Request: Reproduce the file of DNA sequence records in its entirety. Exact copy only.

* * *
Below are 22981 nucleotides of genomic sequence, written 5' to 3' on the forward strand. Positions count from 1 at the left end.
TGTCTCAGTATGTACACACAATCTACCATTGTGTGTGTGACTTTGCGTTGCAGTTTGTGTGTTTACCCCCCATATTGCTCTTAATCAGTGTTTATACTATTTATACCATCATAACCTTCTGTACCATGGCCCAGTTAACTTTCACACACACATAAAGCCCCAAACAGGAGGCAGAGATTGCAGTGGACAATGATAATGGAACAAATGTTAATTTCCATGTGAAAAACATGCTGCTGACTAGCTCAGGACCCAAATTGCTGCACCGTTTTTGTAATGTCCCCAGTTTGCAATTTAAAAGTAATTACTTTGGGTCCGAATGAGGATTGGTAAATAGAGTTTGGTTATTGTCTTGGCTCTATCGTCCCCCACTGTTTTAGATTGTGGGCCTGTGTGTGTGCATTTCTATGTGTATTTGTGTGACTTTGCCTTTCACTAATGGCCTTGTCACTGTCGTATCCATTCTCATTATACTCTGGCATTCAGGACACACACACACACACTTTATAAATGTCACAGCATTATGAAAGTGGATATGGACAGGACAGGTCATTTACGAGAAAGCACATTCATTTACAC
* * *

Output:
Below are 22981 nucleotides of genomic sequence, written 5' to 3' on the forward strand. Positions count from 1 at the left end.
TGTCTCAGTATGTACACACAATCTACCATTGTGTGTGTGACTTTGCGTTGCAGTTTGTGTGTTTACCCCCCATATTGCTCTTAATCAGTGTTTATACTATTTATACCATCATAACCTTCTGTACCATGGCCCAGTTAACTTTCACACACACATAAAGCCCCAAACAGGAGGCAGAGATTGCAGTGGACAATGATAATGGAACAAATGTTAATTTCCATGTGAAAAACATGCTGCTGACTAGCTCAGGACCCAAATTGCTGCACCGTTTTTGTAATGTCCCCAGTTTGCAATTTAAAAGTAATTACTTTGGGTCCGAATGAGGATTGGTAAATAGAGTTTGGTTATTGTCTTGGCTCTATCGTCCCCCACTGTTTTAGATTGTGGGCCTGTGTGTGTGCATTTCTATGTGTATTTGTGTGACTTTGCCTTTCACTAATGGCCTTGTCACTGTCGTATCCATTCTCATTATACTCTGGCATTCAGGACACACACACACACACTTTATAAATGTCACAGCATTATGAAAGTGGATATGGACAGGACAGGTCATTTACGAGAAAGCACATTCATTTACAC